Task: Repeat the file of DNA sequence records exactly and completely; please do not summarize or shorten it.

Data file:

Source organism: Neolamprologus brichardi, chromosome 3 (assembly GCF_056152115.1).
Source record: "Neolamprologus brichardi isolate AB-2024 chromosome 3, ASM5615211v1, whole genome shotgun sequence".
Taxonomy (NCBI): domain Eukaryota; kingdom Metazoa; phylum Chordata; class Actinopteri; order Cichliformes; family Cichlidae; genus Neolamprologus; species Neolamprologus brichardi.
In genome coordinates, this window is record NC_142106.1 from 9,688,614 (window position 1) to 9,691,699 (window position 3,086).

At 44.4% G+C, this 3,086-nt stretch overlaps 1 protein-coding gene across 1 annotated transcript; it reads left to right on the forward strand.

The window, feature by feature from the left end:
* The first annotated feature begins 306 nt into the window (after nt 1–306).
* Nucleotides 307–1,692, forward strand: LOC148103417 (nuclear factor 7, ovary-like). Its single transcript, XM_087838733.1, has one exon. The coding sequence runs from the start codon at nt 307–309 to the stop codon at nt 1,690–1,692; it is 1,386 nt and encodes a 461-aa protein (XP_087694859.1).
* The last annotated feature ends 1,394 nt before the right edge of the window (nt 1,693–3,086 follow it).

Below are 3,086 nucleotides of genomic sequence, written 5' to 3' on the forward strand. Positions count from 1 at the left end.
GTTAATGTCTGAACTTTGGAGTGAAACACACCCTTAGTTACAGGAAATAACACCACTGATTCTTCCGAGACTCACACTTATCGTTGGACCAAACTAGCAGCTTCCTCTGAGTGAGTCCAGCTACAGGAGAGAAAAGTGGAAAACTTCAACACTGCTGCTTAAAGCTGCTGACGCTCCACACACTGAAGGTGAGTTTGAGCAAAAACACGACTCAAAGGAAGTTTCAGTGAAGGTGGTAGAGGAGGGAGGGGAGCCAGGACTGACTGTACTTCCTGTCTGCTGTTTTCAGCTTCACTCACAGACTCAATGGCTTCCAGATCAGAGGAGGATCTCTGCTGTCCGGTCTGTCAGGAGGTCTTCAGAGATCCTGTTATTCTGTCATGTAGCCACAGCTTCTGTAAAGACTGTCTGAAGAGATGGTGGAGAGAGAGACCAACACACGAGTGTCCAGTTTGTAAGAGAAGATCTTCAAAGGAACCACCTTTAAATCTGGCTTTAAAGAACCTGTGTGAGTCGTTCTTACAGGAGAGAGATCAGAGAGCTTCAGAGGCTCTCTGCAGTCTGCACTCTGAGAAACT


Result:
Source organism: Neolamprologus brichardi, chromosome 3 (assembly GCF_056152115.1).
Source record: "Neolamprologus brichardi isolate AB-2024 chromosome 3, ASM5615211v1, whole genome shotgun sequence".
Taxonomy (NCBI): domain Eukaryota; kingdom Metazoa; phylum Chordata; class Actinopteri; order Cichliformes; family Cichlidae; genus Neolamprologus; species Neolamprologus brichardi.
In genome coordinates, this window is record NC_142106.1 from 9,688,614 (window position 1) to 9,691,699 (window position 3,086).

At 44.4% G+C, this 3,086-nt stretch overlaps 1 protein-coding gene across 1 annotated transcript; it reads left to right on the forward strand.

The window, feature by feature from the left end:
* The first annotated feature begins 306 nt into the window (after nt 1–306).
* Nucleotides 307–1,692, forward strand: LOC148103417 (nuclear factor 7, ovary-like). Its single transcript, XM_087838733.1, has one exon. The coding sequence runs from the start codon at nt 307–309 to the stop codon at nt 1,690–1,692; it is 1,386 nt and encodes a 461-aa protein (XP_087694859.1).
* The last annotated feature ends 1,394 nt before the right edge of the window (nt 1,693–3,086 follow it).

Below are 3,086 nucleotides of genomic sequence, written 5' to 3' on the forward strand. Positions count from 1 at the left end.
GTTAATGTCTGAACTTTGGAGTGAAACACACCCTTAGTTACAGGAAATAACACCACTGATTCTTCCGAGACTCACACTTATCGTTGGACCAAACTAGCAGCTTCCTCTGAGTGAGTCCAGCTACAGGAGAGAAAAGTGGAAAACTTCAACACTGCTGCTTAAAGCTGCTGACGCTCCACACACTGAAGGTGAGTTTGAGCAAAAACACGACTCAAAGGAAGTTTCAGTGAAGGTGGTAGAGGAGGGAGGGGAGCCAGGACTGACTGTACTTCCTGTCTGCTGTTTTCAGCTTCACTCACAGACTCAATGGCTTCCAGATCAGAGGAGGATCTCTGCTGTCCGGTCTGTCAGGAGGTCTTCAGAGATCCTGTTATTCTGTCATGTAGCCACAGCTTCTGTAAAGACTGTCTGAAGAGATGGTGGAGAGAGAGACCAACACACGAGTGTCCAGTTTGTAAGAGAAGATCTTCAAAGGAACCACCTTTAAATCTGGCTTTAAAGAACCTGTGTGAGTCGTTCTTACAGGAGAGAGATCAGAGAGCTTCAGAGGCTCTCTGCAGTCTGCACTCTGAGAAACT